It’s common to start the new year with goals and resolutions, but how often do these commitments prompt us to think about the big questions? Questions like: How to live. What to do. That’s the title of this month’s book, written by British scholar and psychoanalyst Josh Cohen.
I grabbed this from my library recently, drawn in part by the promise of the subtitle: Looking for ourselves in life and literature. As someone who has spent well over half a decade studying literature in various institutions and many more years reading fiction every day of my life, I have an immediate affinity with the general premise of the book: books, especially novels, can be mirrors for us to look inside and better understand our lives? Or, to turn it around, could it be that all the answers to our desires, failures, achievements and impulses are hidden in stories told by strangers?
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The short answer is, of course, yes. Every so often, one study or another will prompt you to read more fiction, for the sake of longevity, better mental health, leadership skills, romantic success, you name it. It’s not rocket science that reading fiction can make us emotionally intelligent, but Cohen takes the idea a step further. Like William Shakespeare’s “Seven Ages of Man” (from As you like), maps specific works of fiction which, according to him, illuminate different phases of our lives. In a sense, his is an emotional story masquerading as a literary story.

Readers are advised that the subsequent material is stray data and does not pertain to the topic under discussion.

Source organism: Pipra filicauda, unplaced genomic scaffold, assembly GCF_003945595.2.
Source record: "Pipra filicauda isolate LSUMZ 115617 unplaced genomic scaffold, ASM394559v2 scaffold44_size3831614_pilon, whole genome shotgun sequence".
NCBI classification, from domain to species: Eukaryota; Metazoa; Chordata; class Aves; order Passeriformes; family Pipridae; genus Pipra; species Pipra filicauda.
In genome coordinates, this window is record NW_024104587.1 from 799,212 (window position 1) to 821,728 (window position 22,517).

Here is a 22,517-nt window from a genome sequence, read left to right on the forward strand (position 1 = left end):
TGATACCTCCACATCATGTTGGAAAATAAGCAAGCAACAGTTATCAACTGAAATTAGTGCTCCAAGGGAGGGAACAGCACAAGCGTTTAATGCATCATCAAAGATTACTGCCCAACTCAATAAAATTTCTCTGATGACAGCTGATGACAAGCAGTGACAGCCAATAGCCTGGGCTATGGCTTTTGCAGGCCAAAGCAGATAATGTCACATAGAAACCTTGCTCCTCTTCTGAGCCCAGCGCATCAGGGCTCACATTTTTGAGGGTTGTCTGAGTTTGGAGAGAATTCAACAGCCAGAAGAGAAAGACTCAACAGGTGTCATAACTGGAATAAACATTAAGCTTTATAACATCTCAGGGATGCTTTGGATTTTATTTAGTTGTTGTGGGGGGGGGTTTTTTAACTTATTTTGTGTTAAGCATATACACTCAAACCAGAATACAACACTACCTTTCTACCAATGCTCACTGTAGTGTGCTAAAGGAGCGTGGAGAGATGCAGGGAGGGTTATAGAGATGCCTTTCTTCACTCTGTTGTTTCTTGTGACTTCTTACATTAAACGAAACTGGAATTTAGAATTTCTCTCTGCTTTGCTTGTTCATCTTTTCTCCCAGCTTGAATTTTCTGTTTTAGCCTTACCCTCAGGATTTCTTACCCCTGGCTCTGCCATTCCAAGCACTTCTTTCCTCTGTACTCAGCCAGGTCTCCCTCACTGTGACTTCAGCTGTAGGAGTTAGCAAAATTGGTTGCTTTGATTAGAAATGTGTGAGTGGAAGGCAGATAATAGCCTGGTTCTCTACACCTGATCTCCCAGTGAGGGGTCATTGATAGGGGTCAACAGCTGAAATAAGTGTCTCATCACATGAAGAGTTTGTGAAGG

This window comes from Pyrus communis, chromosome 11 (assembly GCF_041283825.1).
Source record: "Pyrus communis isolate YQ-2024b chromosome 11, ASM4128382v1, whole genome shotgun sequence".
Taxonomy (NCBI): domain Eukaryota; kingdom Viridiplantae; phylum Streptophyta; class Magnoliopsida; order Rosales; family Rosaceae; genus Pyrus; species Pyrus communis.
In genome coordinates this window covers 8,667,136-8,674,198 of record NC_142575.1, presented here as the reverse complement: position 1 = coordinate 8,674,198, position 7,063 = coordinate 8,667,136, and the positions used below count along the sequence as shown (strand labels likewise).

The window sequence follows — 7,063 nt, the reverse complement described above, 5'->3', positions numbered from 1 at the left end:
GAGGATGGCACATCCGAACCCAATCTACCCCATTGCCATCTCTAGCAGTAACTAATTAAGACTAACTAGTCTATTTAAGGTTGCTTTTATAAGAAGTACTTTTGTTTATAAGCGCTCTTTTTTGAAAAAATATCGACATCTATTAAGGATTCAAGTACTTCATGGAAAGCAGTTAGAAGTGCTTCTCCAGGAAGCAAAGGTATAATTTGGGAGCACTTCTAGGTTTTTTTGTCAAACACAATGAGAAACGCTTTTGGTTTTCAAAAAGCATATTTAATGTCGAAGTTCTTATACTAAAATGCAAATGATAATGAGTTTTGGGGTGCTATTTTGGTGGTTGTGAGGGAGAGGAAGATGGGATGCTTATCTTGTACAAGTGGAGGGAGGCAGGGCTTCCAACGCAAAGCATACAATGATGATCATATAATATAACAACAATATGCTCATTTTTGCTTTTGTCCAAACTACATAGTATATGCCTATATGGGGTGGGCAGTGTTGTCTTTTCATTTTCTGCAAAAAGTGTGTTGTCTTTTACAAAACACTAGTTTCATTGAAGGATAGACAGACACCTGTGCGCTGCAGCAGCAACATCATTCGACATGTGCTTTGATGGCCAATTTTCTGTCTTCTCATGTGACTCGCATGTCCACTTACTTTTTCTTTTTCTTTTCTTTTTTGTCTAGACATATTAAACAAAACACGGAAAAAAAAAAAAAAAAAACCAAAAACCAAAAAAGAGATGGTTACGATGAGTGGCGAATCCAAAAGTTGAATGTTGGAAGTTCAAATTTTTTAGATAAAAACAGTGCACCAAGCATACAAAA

In eight sprawling chapters, Cohen covers the themes of childhood (“Game” and “School”), Adolescence (“Rebellion” and “First Love”), Adulthood (“Ambition”, “Marriage” and “Middle Life”) and, finally, “Old age and dying”. This lay of the land, while arresting itself, becomes all the more compelling when Cohen intersperses his literary explorations with glimpses of real case stories, stories of people who have walked into his studio to talk about their private hurts and pains.
‘How to live. What to Do: Finding Ourselves in Josh Cohen’s Life and Literature
To preserve confidentiality, Cohen changed his name and often merged multiple characters to create a composite personality. These are poetic licenses of a psychoanalyst who, quite expressly, takes his cue from the venerable Old Master, Sigmund Freud. It may seem redundant to read Freud in light of all the advances made in psychiatry and neuroscience in the 21st century, especially if he is looking for empirical knowledge. But reading the Austrian doctor to decode the mystery behind the workings of our minds – how one would read Shakespeare, or Rabindranath Tagore or Johann Wolfgang von Goethe – is still very rewarding.
Cohen, who is also a professor of literature, adopts the classic mode of deep reading, inspired by his rich experience as a clinical physician. Combining two modes of analysis, literary and psychological, he brings fresh, often intriguing insights to familiar works. Alice In Wonderland, for example, is about the “ordinary madness of childhood,” in Cohen’s words. A subtle yet powerful phrase, it explains so many quirks of childhood behavior that the mind cannot fathom from the edge of adulthood.